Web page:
5 ways for dairy farmers to balance the books in 2017
We've all heard the mantra that 'cash is king'; however, after two sad years for milk prices, that old adage could be changed to 'cash is scarce' when applied to dairy farmers.
While I have no doubt that dairy farmers will work their way out of the current cash-flow pressures, it does create stresses and strains on both the farm system and operator.
In the long-term allowing significant cash-flow pressures to develop is not a sustainable business strategy.
Unfortunately as milk prices recover, volatility won't disappear. So many factors influence supply and demand that achieving a sustained equilibrium that delivers consistent prices appears unlikely.
Therefore, it seems that we can't avoid these boom and bust milk price cycles. So as autumn heads into winter, it's now time to assess your financial position. This is both in terms of the costs of production achieved this year, bank balances (both assets and liabilities), stock numbers, and outstanding debts to merchants, co-ops, vets and the like.
Here are my top five actions for 2017
- Determine 2016 cost of production, and whether balances of current liabilities have increased or decreased since 2015
- Devise a financial budget for 2017 to assess potential cash surpluses
- Maintain and continue the discipline of a lowered cost of production in the 2017 season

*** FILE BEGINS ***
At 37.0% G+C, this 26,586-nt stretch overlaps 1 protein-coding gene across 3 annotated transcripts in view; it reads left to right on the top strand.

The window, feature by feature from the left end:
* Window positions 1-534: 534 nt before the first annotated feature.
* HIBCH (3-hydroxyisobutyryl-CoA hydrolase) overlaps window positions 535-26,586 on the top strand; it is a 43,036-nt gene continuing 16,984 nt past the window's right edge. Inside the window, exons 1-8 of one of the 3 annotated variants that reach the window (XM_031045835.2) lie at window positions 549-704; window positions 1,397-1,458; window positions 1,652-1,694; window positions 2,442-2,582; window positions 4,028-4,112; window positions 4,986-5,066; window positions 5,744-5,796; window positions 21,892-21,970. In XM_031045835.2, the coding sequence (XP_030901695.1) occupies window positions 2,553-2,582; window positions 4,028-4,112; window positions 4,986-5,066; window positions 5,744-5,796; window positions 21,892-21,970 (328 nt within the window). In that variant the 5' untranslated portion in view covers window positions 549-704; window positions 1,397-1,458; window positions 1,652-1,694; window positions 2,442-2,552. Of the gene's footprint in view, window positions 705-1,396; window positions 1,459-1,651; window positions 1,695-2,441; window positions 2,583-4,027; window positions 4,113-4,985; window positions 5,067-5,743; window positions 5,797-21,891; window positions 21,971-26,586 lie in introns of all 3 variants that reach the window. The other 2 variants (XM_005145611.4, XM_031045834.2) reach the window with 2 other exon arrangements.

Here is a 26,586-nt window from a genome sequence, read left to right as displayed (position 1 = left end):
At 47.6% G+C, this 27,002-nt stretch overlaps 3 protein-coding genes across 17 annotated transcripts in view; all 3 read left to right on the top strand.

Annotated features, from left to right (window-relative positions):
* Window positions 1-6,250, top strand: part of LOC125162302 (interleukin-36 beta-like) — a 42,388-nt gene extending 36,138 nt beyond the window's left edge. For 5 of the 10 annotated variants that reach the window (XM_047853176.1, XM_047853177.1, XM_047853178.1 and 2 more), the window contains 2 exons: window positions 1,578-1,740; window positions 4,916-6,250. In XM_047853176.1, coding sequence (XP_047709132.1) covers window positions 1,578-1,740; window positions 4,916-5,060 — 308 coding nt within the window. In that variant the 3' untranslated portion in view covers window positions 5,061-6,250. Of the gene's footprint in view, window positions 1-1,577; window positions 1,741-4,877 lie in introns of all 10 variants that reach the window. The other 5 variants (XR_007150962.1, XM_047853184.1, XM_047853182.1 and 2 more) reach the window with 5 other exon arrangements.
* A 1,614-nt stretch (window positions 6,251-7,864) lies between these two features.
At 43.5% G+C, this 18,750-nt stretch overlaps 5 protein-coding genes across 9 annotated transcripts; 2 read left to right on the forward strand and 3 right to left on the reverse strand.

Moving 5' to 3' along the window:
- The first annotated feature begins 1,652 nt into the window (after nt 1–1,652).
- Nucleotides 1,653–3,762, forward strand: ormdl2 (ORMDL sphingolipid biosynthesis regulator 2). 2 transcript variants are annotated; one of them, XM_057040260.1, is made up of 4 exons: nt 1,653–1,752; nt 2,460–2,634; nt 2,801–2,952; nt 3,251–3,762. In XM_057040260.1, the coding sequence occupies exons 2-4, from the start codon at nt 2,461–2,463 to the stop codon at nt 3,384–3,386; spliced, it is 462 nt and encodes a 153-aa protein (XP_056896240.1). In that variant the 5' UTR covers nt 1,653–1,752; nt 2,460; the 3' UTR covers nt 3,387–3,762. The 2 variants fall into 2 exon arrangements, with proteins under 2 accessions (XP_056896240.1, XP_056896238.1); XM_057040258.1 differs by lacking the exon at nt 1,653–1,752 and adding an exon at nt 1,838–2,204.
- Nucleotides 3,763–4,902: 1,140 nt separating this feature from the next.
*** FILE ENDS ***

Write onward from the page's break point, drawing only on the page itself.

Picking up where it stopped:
- Bank a degree of cash by reducing merchant/co-op credit, overdraft balances, and pay preliminary tax up front. Consider saving a slush fund or achieve a bank balance target ahead of a seasonal deficit. These mechanisms will provide financial buffers for the future
- Spend sufficient time planning the total cost and opportunity to finance capital expenditure projects. Avoid spending capital out of cash-flow until the business has clearly recovered.
Subsequently, on the back of what was achieved in 2016, you should devise a 2017 budget with the aim of strengthening your financial position.
As the milk price shows signs of recovery, I ponder on what we should wish to achieve in 2017?
I also pose the question: what's more important in terms of financial performance - the milk price or the costs of production?